LEI is undertaking a review, design and specification of a title and deeds registration system for the Ministry of Lands Housing and Urban Development (MLHUD). LEI’s Team leader, John Meadows has recently overseen the completion of Project Phase 1, reviewing a wide range of operations: current deeds and land registry; the existing legislative framework; and development of a specification for computerized deeds and land registry system. Phase 2 activities are well underway with LEI overseeing the digitization, scanning and data capture of over 80,000 deeds records and 70,000 land registry records. This will be followed by an assessment of training needs within MLHUD. A series of workshops and training are to be held in Lilongwe, Mzuzu and Blantyre in early 2011.
The project is scheduled to run through until March 2012 by which time it is anticipated that MLHUD will oversee a fully computerized deeds and land registry operation.
Following the closure of the AusAID funded LAMP2 technical assistance on 30 June 2010 LEI established Land Equity Technology Services (LETS), a local company in the Philippines, to continue to provide land related services. During the four and a half year LAMP2 program both the flexibility offered under the Innovation Support Fund (ISF) and the development of land related technologies saw significant improvements in good governance in our 16 local government partners.
Specifically land services relating to tax administration and revenue generation, physical planning, property valuation, land tenure security and boundary dispute resolution were improved based on a demand driven approach. Underpinning the innovations were the introduction of a unified land information system with effective and low cost GIS technology and the establishment of working partnerships between local and national government such as for sharing the load of the data capture and for the easy exchange of spatial data.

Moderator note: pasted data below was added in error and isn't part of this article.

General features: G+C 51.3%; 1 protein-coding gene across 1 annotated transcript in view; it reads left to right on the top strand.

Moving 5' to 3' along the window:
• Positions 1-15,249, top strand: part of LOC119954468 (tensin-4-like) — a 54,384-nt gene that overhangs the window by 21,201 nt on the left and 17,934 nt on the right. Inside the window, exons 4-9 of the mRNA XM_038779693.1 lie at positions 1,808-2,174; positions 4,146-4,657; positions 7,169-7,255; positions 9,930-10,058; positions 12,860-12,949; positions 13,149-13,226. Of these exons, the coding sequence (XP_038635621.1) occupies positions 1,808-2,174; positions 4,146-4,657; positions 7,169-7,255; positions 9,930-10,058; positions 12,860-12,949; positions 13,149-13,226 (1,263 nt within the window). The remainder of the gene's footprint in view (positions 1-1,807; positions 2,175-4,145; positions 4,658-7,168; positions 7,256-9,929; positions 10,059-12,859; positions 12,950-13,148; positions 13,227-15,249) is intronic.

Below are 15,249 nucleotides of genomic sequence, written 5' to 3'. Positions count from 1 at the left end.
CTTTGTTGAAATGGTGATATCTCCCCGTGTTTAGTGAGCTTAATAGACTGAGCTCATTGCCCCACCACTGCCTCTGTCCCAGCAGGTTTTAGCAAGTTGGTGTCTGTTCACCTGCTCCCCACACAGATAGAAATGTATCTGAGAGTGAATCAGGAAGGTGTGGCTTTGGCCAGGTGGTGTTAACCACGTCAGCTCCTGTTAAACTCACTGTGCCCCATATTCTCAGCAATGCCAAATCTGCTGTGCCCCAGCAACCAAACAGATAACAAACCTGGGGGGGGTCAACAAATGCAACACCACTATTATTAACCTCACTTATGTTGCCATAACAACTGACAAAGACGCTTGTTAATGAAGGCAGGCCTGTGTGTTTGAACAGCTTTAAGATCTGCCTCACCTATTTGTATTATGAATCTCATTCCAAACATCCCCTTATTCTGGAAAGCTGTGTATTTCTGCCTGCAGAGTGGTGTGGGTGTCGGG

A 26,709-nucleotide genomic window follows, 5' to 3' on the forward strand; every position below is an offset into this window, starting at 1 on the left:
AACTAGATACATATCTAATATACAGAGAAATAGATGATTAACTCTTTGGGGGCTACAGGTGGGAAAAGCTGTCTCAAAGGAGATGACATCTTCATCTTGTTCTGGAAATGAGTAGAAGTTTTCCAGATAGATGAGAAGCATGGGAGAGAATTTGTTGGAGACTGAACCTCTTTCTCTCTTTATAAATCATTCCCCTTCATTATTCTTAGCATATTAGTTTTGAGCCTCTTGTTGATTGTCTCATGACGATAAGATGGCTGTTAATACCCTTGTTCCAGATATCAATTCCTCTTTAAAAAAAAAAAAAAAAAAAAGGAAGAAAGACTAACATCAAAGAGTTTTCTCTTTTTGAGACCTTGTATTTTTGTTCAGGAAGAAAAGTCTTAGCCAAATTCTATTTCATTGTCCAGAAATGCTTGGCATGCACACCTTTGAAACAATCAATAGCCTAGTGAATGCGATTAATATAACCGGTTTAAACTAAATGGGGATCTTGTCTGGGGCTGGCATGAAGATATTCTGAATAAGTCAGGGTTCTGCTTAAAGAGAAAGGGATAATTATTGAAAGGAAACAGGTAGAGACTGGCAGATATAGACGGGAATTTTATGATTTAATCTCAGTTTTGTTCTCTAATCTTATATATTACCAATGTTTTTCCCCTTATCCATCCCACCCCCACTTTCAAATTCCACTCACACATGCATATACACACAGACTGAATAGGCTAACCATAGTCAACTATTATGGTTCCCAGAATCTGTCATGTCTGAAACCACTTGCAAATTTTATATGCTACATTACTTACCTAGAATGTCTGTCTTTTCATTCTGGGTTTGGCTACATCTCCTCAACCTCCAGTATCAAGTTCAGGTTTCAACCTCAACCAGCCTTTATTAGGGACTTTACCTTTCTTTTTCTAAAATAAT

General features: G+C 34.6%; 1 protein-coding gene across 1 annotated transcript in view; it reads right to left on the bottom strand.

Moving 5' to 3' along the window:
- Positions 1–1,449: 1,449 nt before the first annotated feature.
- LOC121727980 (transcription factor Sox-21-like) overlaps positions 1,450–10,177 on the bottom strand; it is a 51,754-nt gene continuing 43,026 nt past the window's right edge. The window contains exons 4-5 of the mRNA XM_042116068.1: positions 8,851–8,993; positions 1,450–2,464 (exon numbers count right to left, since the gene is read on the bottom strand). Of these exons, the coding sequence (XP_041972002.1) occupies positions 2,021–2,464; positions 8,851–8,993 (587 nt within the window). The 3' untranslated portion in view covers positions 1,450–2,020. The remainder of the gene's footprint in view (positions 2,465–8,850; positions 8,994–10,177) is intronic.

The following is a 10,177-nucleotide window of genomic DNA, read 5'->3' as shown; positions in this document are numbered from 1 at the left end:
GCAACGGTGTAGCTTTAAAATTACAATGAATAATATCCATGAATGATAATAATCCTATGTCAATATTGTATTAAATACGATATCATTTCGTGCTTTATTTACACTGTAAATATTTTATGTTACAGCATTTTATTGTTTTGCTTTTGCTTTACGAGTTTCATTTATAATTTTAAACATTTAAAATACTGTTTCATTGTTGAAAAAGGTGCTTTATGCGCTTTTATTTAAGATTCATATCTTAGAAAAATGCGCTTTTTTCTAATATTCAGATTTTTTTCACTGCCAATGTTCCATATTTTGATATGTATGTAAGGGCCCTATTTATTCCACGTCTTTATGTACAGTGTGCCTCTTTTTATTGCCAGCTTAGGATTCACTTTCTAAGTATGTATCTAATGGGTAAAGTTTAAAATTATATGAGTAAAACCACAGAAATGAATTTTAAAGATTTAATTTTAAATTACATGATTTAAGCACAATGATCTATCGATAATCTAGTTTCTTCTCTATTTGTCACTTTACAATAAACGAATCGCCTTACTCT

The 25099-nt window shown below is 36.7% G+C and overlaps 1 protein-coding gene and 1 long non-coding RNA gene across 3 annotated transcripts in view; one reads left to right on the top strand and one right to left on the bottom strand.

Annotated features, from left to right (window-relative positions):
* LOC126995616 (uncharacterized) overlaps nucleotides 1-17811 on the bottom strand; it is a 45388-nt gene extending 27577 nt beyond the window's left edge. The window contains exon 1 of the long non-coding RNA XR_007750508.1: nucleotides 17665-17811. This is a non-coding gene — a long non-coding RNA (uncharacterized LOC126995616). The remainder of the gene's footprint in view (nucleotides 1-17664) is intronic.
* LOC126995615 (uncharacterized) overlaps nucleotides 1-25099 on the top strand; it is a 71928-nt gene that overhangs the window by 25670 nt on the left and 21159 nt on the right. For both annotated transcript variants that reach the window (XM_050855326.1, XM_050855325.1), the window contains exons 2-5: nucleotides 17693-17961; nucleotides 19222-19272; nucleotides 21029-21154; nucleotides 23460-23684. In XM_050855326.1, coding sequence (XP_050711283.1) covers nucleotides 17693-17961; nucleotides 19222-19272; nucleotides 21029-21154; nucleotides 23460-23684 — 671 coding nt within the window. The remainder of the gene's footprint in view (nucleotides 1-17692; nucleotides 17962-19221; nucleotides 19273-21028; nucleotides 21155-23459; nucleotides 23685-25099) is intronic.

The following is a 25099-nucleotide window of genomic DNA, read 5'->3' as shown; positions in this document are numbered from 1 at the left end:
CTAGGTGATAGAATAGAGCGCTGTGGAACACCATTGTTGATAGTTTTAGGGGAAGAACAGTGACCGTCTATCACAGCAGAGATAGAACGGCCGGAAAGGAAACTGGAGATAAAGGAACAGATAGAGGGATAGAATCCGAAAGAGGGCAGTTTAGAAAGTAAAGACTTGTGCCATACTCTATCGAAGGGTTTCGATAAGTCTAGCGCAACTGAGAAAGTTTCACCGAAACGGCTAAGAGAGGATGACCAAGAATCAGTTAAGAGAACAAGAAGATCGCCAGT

It was the voicing by local government units (LGU) of their needs for technology transfer which encouraged the LEI Board to create the new Company. It is satisfying that already two LGUs have signed contracts with LETS and will tap their own resources to fund the work. LETS is expected to secure further work from other LGUs in the next six months.
LETS is fully staffed by Filipinos. All staff was formerly staff of LEI’s technical assistance team in LAMP2 and brings their experience, knowledge and track record to the new venture. A number of key alliances forged in LAMP2 are continuing for the provision of specialist services. A Director of the LEI Board was assigned to support the establishment and operation of the new company as needed.
For further enquiries please visit the LETS web site http://www.landequity.com.ph/ or their offices located in the Philippines Social Science Building at Commonwealth Avenue in Quezon City. The General Manager is Ms Lulu Reyes (firstname.lastname@example.org).
It has been a busy first half of the year and there have been some strategic changes in the nature of the business.
On June 30 our contract with AusAID on LAMP II ended. LEI has always had a major AusAID land project on its books, but this has changed with the completion of the LAMP II contract. We still have some small AusAID contracts in the Pacific, but our major on-going contracts are now with other clients – two contracts with the MCA in Lesotho on a Millennium Challenge Corporation funded project and the Government in Malawi on a World Bank-funded project. The diversity will be a challenge for us, but in the longer term we will benefit from a broader base of projects and clients.